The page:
The launch of the proposed video on demand service from BBC Worldwide, ITV and Channel 4 has hit a major setback by being referred to the Competition Commission by the Office of Fair Trading.

In response the news, ITV's executive chairman Michael Grade has issued a strongly worded statement that suggests British companies are at a disadvantage in the online content market. It reads as follows:

"While I understand that the Office of Fair Trading is carrying out its statutory obligations, there is a serious problem with a regulatory framework that seems unable to take the most important interest into account - that of British viewers."

!The UK’s three biggest public service broadcasters together invest £2.5 billion per annum in original UK production, representing over 90% of the total spend, as the recent Ofcom report highlighted."

"As digital distribution gathers pace, we want to make our content available for free to online users in the most accessible way through Kangaroo."

"This venture has been delayed by a reference to the Competition Commission, at the very same time that non-UK companies like Google and Apple are free to build market dominating positions on line in the UK without so much as a regulatory murmur."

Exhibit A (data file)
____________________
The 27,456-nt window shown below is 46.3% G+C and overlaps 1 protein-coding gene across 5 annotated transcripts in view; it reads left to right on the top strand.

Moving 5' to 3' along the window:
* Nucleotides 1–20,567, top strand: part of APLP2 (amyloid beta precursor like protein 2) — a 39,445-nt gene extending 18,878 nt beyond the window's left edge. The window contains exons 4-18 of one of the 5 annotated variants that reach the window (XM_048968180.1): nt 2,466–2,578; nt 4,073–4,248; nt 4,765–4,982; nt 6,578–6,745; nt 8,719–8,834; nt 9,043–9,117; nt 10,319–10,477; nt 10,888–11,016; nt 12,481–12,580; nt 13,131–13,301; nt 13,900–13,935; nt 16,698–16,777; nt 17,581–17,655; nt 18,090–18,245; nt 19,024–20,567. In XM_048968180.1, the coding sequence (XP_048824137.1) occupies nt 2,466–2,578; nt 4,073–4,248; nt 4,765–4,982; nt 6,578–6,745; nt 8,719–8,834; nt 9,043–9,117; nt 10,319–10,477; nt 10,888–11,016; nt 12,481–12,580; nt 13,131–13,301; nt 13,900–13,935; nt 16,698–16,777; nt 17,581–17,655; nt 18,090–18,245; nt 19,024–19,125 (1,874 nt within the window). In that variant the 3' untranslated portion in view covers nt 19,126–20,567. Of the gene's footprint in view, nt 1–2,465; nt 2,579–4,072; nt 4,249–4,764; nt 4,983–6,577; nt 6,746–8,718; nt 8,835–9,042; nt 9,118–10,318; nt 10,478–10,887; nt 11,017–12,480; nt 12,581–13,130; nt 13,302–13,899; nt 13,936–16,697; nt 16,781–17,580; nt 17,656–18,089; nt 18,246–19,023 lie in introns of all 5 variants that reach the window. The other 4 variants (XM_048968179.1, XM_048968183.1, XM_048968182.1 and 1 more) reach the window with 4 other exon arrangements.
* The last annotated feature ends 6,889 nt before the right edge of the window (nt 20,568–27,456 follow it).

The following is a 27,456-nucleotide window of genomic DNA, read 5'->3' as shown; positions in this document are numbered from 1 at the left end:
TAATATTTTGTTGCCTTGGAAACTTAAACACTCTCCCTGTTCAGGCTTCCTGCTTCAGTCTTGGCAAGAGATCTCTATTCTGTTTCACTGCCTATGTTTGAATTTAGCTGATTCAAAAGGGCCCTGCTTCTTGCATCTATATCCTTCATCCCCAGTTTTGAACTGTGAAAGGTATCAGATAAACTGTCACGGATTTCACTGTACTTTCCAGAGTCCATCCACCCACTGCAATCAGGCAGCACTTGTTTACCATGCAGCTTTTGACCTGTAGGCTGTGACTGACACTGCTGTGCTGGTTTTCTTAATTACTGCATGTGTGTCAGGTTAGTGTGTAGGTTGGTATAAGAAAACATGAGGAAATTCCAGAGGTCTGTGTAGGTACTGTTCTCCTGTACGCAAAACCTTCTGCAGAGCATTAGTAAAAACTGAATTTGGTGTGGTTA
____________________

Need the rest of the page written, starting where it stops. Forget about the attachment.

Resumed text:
"There must be a level playing field for those of us whose investment sustains UK production. Companies without that commitment, who financially contribute virtually nothing to the UK creative economy, are trying to use a narrow regulatory remit to exploit our investment at little cost or risk to themselves. If they succeed, the losers will be UK viewers, UK advertisers and UK producers."

"Today's ruling suggests that the regulatory framework does not seem to take that wider public interest sufficiently into account."

"In the meantime, as joint shareholders in a ground-breaking venture we feel passionately about, we will engage in the continuing process with the Competition Commission."